New figures from Landbay have revealed the average cost of renting a home is now rising across every UK region for the first time in almost two years.
Rents grew by an average of 0.07% in January, marking what is expected to be the start of a year of sustained rental growth for the UK.
According to the report, the average UK rent now stands at a record £1,198 per month, a 0.66% increase on this time last year. While rents in the capital (£1,876) remain around 2.5 times the rest of the UK (£760), this is still £16 a month shy of the £1,893 record set in May 2016.
Much has been made of the sinking rents in London, which have fallen in every month since that record was hit in May 2016, however the capital is no longer exerting such downward pressure on the national average. Rents in London grew by 0.03% in January, softening the year on year decline to -0.54%.
While every region saw rising rents in January, the speed of rental growth has not been consistent across the UK. At a country level, Wales (0.10%) had the most rental growth, while Northern Ireland (0.01%) lagged behind. From a regional perspective, the East Midlands experienced rental growth of 0.18% in January alone, followed by the East of England (0.13%). Meanwhile, rents in the North East paralleled the 0.03% growth seen in London.
Recent forecasts from Savills have predicted that rents will rise by 2.5% this year, and by a cumulative 15.5% over the next five years1. This forecast reflects the current state of the buy to let sector, which has faced a number of tax and regulatory changes that threaten to exert upward pressure on rents. If rents do continue to rise, it suggests that the increased cost and compliance pressures on landlords are beginning to flow through into higher rents for their tenants.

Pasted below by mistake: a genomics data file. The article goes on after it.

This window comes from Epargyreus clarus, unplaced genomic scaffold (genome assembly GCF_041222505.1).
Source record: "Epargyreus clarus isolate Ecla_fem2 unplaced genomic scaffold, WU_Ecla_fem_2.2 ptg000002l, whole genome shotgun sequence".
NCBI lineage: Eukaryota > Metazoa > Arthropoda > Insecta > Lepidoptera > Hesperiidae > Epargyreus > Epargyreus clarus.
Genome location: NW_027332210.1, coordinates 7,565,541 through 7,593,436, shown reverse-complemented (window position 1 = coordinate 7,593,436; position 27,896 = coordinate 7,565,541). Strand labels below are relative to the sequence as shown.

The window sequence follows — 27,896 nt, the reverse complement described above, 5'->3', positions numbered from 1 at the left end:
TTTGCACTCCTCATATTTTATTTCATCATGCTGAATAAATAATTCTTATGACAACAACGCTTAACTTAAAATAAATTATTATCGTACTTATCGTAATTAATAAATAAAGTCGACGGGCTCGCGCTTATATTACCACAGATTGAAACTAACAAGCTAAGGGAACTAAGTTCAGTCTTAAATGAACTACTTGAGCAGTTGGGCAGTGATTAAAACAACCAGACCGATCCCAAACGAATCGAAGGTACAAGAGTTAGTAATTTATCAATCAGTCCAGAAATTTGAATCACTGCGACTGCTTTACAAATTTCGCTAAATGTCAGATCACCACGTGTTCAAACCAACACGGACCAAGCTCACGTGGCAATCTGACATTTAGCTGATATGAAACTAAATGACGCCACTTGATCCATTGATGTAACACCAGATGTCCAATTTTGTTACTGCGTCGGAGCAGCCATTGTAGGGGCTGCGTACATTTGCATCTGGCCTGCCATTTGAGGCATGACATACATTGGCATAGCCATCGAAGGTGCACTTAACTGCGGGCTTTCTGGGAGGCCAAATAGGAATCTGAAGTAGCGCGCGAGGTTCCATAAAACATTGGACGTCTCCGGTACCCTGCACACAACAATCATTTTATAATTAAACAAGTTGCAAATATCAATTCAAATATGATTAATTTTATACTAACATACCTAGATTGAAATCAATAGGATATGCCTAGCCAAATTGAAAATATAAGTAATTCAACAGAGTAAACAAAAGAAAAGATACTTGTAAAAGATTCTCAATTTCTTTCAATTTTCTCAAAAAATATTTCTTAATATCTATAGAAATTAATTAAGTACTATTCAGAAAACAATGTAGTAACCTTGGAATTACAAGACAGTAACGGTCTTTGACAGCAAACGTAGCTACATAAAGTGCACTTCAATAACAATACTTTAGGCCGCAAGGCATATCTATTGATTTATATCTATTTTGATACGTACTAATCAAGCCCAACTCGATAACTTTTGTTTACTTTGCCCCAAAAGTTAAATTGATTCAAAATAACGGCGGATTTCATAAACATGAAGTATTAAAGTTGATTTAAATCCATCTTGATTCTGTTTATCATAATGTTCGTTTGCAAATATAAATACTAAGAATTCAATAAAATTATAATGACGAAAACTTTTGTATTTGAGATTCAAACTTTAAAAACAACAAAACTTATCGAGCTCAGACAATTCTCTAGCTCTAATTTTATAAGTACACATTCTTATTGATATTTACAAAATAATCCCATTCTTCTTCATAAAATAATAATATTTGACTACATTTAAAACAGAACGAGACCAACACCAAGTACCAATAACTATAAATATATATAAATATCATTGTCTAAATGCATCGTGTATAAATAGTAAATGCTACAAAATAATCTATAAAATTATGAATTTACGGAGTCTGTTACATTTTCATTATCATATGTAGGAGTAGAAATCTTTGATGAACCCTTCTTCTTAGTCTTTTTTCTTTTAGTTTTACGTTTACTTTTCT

John Goodall, CEO and founder of Landbay said: “With all the tax and regulatory changes landlords have shouldered over the past couple of years, an uplift in rents has been on the cards for a while, and is likely to continue into 2018. Stamp duty changes pushed up transaction costs for landlords back in 2016, as have a raft of new regulations from the PRA landing in 2017. Furthermore, the Bank of England’s Term Funding Scheme comes to an end this month, pulling away one of the crutches that has allowed many mainstream lenders to keep mortgage rates so low. This, together with gradually rising interest rates, will eventually push up borrowing costs for banks, and consequently for landlords, who will have to pass some of these costs onto tenants in the form of higher rents.
Landlords who turned their backs on London when rents started to dwindle may now want to reconsider. House prices have declined in the capital for four consecutive months and, combined with positive rental growth of 0.03% in January, yields will now be climbing.”